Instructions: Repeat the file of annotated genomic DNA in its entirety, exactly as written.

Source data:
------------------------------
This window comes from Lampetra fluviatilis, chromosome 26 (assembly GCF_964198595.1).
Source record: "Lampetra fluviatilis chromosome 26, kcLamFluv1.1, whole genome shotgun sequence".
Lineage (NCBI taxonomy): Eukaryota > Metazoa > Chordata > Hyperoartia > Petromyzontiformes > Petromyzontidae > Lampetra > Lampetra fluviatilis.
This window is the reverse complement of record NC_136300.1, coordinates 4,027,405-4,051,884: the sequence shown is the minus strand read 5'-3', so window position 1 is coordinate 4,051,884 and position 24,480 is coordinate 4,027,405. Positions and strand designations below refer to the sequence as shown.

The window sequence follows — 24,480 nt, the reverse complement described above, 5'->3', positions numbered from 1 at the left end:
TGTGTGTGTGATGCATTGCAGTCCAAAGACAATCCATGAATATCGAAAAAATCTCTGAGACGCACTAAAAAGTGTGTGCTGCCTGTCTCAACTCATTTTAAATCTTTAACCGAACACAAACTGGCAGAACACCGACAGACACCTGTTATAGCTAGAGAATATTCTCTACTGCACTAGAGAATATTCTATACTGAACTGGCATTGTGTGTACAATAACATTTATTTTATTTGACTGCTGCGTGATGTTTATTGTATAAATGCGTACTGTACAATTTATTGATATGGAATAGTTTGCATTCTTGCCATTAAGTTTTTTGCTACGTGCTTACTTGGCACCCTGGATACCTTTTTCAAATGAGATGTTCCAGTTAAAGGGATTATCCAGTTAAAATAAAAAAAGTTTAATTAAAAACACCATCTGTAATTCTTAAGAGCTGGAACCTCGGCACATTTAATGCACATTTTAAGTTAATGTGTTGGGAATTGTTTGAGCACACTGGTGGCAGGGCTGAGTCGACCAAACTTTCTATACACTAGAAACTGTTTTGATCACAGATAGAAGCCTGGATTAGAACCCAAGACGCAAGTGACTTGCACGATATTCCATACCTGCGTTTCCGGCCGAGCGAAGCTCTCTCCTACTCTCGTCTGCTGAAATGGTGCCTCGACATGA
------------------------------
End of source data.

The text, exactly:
This window comes from Lampetra fluviatilis, chromosome 26 (assembly GCF_964198595.1).
Source record: "Lampetra fluviatilis chromosome 26, kcLamFluv1.1, whole genome shotgun sequence".
Lineage (NCBI taxonomy): Eukaryota > Metazoa > Chordata > Hyperoartia > Petromyzontiformes > Petromyzontidae > Lampetra > Lampetra fluviatilis.
This window is the reverse complement of record NC_136300.1, coordinates 4,027,405-4,051,884: the sequence shown is the minus strand read 5'-3', so window position 1 is coordinate 4,051,884 and position 24,480 is coordinate 4,027,405. Positions and strand designations below refer to the sequence as shown.

The window sequence follows — 24,480 nt, the reverse complement described above, 5'->3', positions numbered from 1 at the left end:
TGTGTGTGTGATGCATTGCAGTCCAAAGACAATCCATGAATATCGAAAAAATCTCTGAGACGCACTAAAAAGTGTGTGCTGCCTGTCTCAACTCATTTTAAATCTTTAACCGAACACAAACTGGCAGAACACCGACAGACACCTGTTATAGCTAGAGAATATTCTCTACTGCACTAGAGAATATTCTATACTGAACTGGCATTGTGTGTACAATAACATTTATTTTATTTGACTGCTGCGTGATGTTTATTGTATAAATGCGTACTGTACAATTTATTGATATGGAATAGTTTGCATTCTTGCCATTAAGTTTTTTGCTACGTGCTTACTTGGCACCCTGGATACCTTTTTCAAATGAGATGTTCCAGTTAAAGGGATTATCCAGTTAAAATAAAAAAAGTTTAATTAAAAACACCATCTGTAATTCTTAAGAGCTGGAACCTCGGCACATTTAATGCACATTTTAAGTTAATGTGTTGGGAATTGTTTGAGCACACTGGTGGCAGGGCTGAGTCGACCAAACTTTCTATACACTAGAAACTGTTTTGATCACAGATAGAAGCCTGGATTAGAACCCAAGACGCAAGTGACTTGCACGATATTCCATACCTGCGTTTCCGGCCGAGCGAAGCTCTCTCCTACTCTCGTCTGCTGAAATGGTGCCTCGACATGA